Tuesday, December 17, 2019

Painting with Words: The Dream Poems of Marta Aarli

Guest blog by dream teacher and poet Marta Aarli, MA, LPC 

As I hover in between the worlds, my soul swimming in the realm of dreams while my mind is scrambling to reassemble itself, there is a region where image and word exist together in harmonious balance. I often find myself racing through this passage as my mind wrestles back control and puts me into human form again.
    But sometimes I can slow this process down by softening my gaze until the boundaries blur, watching as my experiences take shape into visual phrases and verbal landscapes. From this in-between place, I allow words to flow, coming from my whole being, not just the verbal part of my brain, letting myself speak in a language of the body, the heart, the senses.
    Sometimes it sounds strange, because it’s from another place, a foreign country, the motherland of poetry. Each poem becomes its own being, expressing its unique character in its own form and dialect.
    In order to understand it, the reader must also open, allowing the language to flow in and merge with their own fluid places, translating it into their own native tongue. This is the creative process of reading or listening to poetry, similar to connecting with another’s dream. In this way we meet in the universal creative field that we share with humans and all other beings. When we listen to poetry, we receive it, rather than knowing in the same way that we comprehend things on an intellectual level.         Poetry is a wonderful art form for expressing dreams, because it is by nature a surreal, visual orientation to language. Once they’ve taken verbal form, poems reconstitute through the readers’ imagination, translated into their own images which evoke, or inspire, or move something deep inside that they had forgotten a long time ago.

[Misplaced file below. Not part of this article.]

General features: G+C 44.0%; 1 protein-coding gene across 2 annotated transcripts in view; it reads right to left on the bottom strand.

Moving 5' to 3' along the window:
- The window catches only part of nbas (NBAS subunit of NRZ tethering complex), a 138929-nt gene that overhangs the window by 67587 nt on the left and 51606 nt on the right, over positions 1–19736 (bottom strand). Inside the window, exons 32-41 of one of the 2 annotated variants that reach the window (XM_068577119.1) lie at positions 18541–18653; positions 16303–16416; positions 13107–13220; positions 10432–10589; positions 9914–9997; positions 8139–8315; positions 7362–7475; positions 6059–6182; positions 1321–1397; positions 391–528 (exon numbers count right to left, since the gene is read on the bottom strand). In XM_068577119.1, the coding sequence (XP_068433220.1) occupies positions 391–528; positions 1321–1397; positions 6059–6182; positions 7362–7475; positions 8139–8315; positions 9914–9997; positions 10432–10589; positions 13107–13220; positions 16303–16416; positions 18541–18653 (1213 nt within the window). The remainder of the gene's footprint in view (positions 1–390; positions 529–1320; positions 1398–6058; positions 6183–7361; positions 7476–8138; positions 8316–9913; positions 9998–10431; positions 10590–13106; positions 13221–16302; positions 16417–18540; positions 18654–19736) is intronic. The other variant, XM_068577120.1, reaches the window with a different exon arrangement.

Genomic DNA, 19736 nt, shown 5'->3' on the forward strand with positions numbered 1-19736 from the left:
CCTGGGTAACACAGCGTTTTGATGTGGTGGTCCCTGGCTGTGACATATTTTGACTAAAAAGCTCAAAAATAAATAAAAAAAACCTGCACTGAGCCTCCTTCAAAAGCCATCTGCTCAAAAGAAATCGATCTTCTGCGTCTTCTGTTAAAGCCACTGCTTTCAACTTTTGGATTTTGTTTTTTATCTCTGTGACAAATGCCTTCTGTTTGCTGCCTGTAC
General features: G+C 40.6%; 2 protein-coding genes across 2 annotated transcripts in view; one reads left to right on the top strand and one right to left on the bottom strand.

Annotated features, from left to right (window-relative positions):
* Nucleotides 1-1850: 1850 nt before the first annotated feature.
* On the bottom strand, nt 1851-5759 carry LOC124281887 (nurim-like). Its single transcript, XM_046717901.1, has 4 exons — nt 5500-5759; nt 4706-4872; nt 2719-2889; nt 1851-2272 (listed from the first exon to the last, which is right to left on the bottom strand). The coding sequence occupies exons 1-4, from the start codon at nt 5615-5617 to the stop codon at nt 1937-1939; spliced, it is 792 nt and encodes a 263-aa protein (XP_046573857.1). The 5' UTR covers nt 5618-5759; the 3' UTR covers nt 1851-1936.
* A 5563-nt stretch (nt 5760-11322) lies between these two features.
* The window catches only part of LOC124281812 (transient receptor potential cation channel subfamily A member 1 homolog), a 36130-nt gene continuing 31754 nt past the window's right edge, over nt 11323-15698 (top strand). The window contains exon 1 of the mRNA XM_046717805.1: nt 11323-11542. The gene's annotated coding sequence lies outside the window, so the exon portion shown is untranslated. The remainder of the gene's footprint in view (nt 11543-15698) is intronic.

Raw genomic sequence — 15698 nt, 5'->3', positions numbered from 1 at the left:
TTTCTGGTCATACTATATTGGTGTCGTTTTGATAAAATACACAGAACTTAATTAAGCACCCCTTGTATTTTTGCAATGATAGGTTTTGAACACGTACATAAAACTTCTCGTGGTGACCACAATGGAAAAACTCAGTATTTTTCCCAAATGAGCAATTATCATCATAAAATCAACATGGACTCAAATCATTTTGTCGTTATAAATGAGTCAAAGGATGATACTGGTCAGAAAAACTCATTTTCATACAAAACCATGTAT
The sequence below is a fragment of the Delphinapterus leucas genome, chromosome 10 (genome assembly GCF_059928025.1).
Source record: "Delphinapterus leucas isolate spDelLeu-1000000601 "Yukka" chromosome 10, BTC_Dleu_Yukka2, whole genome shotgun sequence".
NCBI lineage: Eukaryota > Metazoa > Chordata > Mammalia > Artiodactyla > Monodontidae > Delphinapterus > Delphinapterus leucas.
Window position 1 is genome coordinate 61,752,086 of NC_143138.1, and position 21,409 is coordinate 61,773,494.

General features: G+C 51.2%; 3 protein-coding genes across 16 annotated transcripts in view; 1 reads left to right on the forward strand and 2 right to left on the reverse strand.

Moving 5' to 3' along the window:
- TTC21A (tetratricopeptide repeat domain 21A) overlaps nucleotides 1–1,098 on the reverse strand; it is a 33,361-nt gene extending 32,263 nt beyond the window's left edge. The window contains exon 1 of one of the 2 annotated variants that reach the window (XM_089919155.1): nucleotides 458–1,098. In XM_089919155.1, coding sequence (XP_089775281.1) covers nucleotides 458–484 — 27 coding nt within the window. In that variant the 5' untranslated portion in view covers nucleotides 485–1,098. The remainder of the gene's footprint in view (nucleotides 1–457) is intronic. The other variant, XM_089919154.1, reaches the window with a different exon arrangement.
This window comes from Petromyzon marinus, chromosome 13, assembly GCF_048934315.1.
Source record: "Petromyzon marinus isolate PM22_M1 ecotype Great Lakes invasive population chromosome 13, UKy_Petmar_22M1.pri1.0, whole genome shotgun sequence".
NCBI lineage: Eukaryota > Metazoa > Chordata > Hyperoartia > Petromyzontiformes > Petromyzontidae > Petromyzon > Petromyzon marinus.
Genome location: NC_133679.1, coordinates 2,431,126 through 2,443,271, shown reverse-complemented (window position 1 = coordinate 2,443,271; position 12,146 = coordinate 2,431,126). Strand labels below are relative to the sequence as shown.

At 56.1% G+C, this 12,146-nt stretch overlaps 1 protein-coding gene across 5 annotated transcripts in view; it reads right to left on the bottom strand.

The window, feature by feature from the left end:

As a psychotherapist, dreamer, poet, singer, dancer, and visual artist, I’m interested in how to be the fullest, most integrated beings we can be. This includes our many parts - the analytic and emotional, verbal and non-verbal, earthly and spiritual, waking and sleeping, seen and unseen, conscious and unconscious, weaving together into fluid wholeness. I see poetry as a contemplative practice, to be with what is happening now inside our being and around us in the environment. When we express our inner worlds, we connect with others, invite them in, see our common experiences. Or perhaps we find that we are already roaming the halls of these vast universal realms together, in our dreams. The poems in this collection, Dream Worlds, my third book of poetry, are all from my dream experiences, since childhood. Some are combined dreams, some weave in waking life experiences or other peoples’ dreams. 

and as they danced 

and as they danced 
the women waved their arms 
threw their hair swirling
their black veils 
into the air 

hands touched 
in flowering gestures 
around their hips and shoulders 
their skin grew warm 
their breath deep 

and as they danced
 the snake wound around their feet 
intertwined at the ankles 
slowly binding them 
all together 

mother’s veins 

tributaries of 
mother’s veins 
flow together 
following our guide 
with the snake around his neck 

down river down path
island beach lined with boats 
dead loved-ones gathered 
singing and dancing 
at the crossing place

her mountain range breasts 
and rolling meadow hips 
upon which we gather
feather and bone ceremony 
around the fire
prepares us for journeying

through the fangs 

We drum for the journey 
because we are not from around here. 
We fast for the darkness 
for the daemons 
for the human heart. 
Unless sick, or too old
or too young, and then 
we are carried 
by the strong. 

And as we travel 
we see each other 
across other realms, 
not always recognizable 
often not what we seem.
Look closer 
and listen to the nightmares 
to the biting 
and the possibility 
of receiving medicine 
through the fangs.

also our angels 

they come to us 
each one its own animal 
ready to bite or sting 
wrestle us to the ground
 or devour us whole 
they come in need of sustenance
or understanding 
or union 

they come to love us 
wake us out of our slumber 
to get our attention 
by any means necessary 
with a kissing or a killing
 by delighting or disgusting
 pummeling us with storms 
or fire, earthquakes, tsunamis 

monsters so horrible 
only we can imagine them 
because they know us our fears, 
our worst enemies 
our hidden demons 
to conjure and thrust 
and also our angels 
our guides and our gifts

Dream Worlds: Poems is available from the author, Marta Aarli. You can also visit her psychology website

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